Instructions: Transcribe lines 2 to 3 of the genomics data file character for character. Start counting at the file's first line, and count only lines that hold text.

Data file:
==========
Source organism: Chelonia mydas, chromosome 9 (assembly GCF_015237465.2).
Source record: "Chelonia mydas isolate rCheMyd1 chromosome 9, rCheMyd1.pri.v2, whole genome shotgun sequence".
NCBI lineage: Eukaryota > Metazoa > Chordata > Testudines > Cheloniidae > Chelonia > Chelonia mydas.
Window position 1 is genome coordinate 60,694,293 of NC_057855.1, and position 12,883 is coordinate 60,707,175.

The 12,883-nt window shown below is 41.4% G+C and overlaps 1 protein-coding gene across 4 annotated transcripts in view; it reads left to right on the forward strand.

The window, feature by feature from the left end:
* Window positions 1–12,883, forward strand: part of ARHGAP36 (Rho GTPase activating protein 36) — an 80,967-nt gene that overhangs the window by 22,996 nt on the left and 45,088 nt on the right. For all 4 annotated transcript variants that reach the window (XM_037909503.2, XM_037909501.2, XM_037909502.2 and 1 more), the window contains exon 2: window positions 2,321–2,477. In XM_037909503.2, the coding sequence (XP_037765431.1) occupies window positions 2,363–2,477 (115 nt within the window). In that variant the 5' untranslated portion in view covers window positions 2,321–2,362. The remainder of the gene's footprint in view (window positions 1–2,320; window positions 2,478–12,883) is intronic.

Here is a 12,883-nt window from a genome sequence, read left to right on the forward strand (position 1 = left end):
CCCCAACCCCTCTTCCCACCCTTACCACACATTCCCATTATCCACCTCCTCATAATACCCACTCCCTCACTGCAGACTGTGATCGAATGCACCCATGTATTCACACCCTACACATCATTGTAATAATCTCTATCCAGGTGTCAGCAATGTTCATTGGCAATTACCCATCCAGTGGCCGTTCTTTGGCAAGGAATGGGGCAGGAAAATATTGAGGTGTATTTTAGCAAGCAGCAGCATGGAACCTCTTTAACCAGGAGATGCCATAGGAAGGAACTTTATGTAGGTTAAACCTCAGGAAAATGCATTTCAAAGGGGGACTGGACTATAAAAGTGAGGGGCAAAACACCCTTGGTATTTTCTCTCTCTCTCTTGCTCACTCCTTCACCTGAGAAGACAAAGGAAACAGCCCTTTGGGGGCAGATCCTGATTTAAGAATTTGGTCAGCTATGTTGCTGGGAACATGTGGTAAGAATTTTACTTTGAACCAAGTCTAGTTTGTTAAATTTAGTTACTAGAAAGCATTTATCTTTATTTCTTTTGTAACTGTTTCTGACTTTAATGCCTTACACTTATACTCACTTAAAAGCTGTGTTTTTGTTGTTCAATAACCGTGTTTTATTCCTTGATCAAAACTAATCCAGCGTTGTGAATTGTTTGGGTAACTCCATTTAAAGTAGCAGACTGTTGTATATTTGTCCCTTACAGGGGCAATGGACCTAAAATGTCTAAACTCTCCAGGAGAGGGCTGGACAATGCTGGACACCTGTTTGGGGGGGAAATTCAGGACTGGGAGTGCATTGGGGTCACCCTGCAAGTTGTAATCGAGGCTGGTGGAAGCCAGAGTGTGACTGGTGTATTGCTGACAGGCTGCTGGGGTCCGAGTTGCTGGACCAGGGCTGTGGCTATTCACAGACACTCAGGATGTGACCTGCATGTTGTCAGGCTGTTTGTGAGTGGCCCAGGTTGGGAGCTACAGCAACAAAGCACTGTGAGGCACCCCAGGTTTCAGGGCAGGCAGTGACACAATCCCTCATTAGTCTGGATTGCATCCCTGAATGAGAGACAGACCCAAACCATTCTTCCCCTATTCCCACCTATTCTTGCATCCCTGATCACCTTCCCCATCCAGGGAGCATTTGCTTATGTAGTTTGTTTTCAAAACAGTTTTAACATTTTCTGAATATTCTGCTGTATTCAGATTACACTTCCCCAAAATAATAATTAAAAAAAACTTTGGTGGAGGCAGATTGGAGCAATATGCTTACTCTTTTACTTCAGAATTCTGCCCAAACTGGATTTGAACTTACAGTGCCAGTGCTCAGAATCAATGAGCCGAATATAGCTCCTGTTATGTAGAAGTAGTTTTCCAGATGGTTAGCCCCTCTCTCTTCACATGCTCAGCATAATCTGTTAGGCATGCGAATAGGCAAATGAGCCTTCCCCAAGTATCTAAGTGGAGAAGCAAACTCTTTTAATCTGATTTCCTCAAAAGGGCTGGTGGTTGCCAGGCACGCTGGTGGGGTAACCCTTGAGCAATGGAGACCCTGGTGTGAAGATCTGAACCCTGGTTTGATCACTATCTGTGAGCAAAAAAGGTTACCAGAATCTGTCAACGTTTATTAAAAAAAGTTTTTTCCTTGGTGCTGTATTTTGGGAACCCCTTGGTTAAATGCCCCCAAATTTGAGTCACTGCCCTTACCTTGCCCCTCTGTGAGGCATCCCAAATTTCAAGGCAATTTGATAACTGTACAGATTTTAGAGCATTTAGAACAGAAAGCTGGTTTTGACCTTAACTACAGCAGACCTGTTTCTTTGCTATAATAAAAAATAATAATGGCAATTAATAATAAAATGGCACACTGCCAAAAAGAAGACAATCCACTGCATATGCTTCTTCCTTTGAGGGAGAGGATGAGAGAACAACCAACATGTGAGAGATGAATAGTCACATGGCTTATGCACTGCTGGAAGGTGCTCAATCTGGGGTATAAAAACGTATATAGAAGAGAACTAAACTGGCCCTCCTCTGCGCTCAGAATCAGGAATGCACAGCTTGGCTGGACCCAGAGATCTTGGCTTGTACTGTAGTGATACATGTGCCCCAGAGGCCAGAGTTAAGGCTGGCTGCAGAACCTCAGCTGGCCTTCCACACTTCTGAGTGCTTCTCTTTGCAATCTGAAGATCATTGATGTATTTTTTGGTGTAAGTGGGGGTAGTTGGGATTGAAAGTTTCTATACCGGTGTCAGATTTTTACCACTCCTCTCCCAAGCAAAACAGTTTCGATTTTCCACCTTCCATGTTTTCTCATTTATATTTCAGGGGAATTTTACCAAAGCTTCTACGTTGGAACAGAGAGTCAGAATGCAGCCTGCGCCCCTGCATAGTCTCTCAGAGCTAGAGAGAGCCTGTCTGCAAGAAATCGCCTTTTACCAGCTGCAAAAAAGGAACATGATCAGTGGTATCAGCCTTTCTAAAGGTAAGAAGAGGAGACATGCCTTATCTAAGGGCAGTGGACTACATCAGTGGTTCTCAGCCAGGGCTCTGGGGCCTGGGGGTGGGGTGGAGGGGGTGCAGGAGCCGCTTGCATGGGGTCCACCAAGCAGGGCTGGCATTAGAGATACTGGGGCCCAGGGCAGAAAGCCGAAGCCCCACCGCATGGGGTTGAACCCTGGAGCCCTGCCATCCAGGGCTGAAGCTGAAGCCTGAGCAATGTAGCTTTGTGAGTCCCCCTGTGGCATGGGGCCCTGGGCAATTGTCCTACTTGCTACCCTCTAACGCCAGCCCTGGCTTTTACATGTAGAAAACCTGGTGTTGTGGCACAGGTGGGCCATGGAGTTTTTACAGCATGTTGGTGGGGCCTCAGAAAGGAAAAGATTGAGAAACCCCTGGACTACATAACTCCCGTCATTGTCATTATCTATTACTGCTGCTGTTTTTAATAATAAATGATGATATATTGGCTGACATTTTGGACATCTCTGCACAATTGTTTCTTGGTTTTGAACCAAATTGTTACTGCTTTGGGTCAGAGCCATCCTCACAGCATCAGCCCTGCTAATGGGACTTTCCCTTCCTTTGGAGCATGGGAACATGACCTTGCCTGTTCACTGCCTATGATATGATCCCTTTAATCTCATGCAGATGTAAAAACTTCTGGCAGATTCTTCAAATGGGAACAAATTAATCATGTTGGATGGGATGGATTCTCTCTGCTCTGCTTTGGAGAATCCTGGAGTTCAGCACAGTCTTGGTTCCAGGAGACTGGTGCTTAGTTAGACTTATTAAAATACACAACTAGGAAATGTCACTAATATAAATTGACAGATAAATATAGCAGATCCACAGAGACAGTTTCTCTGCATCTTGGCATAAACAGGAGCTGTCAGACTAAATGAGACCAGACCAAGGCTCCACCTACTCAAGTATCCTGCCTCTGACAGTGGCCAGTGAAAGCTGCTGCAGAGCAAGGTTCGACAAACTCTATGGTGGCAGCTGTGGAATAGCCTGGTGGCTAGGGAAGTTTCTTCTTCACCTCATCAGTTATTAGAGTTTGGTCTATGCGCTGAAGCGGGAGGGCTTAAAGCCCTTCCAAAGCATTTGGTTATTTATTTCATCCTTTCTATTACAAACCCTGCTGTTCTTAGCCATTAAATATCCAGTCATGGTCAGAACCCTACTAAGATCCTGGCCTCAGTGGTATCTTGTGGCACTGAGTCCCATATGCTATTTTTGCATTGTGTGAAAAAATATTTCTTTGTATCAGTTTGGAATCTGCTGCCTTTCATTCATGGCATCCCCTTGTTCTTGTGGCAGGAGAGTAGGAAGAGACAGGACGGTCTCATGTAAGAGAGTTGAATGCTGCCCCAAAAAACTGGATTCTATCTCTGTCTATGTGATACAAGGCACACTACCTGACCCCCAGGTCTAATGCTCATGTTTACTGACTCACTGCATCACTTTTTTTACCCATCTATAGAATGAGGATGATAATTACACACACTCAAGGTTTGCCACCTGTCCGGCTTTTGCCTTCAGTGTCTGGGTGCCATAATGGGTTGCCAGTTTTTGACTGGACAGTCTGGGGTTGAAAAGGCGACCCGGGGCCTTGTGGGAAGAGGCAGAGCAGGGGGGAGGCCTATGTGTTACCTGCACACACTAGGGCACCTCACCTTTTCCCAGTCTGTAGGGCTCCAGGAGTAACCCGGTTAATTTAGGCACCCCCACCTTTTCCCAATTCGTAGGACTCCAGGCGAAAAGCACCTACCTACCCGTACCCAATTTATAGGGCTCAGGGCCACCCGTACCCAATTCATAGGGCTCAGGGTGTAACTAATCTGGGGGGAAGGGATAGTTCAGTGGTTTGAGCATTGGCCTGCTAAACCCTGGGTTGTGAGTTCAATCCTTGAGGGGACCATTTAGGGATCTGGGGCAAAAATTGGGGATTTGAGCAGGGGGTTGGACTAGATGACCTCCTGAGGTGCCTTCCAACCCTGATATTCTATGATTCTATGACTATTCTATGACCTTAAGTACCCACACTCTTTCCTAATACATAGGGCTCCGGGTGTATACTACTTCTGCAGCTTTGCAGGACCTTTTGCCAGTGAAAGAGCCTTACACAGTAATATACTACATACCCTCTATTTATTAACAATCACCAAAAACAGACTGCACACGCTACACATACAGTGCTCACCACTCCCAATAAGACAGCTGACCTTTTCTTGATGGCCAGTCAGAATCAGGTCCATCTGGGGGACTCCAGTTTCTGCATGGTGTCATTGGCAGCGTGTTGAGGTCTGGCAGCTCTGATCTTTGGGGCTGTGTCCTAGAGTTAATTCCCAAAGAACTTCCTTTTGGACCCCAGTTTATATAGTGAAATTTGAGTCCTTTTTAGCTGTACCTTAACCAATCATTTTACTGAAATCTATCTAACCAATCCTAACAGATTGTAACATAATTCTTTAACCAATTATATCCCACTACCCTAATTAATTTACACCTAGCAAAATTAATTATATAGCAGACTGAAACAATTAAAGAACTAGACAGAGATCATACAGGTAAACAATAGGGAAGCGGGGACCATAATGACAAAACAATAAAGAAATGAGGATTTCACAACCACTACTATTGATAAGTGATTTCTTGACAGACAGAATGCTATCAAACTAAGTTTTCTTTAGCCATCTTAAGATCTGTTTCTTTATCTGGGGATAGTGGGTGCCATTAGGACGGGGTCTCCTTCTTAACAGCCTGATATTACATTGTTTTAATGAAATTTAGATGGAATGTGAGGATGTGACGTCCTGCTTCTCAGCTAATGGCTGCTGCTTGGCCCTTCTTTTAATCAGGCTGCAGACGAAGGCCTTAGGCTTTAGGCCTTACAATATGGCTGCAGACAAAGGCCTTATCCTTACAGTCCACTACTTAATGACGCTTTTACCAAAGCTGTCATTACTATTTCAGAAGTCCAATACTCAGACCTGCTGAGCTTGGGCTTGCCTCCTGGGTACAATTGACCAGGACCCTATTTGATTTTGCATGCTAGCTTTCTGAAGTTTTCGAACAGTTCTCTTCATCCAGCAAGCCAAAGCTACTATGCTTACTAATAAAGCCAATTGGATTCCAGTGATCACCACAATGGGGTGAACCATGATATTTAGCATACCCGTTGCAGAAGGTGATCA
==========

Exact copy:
Source record: "Chelonia mydas isolate rCheMyd1 chromosome 9, rCheMyd1.pri.v2, whole genome shotgun sequence".
NCBI lineage: Eukaryota > Metazoa > Chordata > Testudines > Cheloniidae > Chelonia > Chelonia mydas.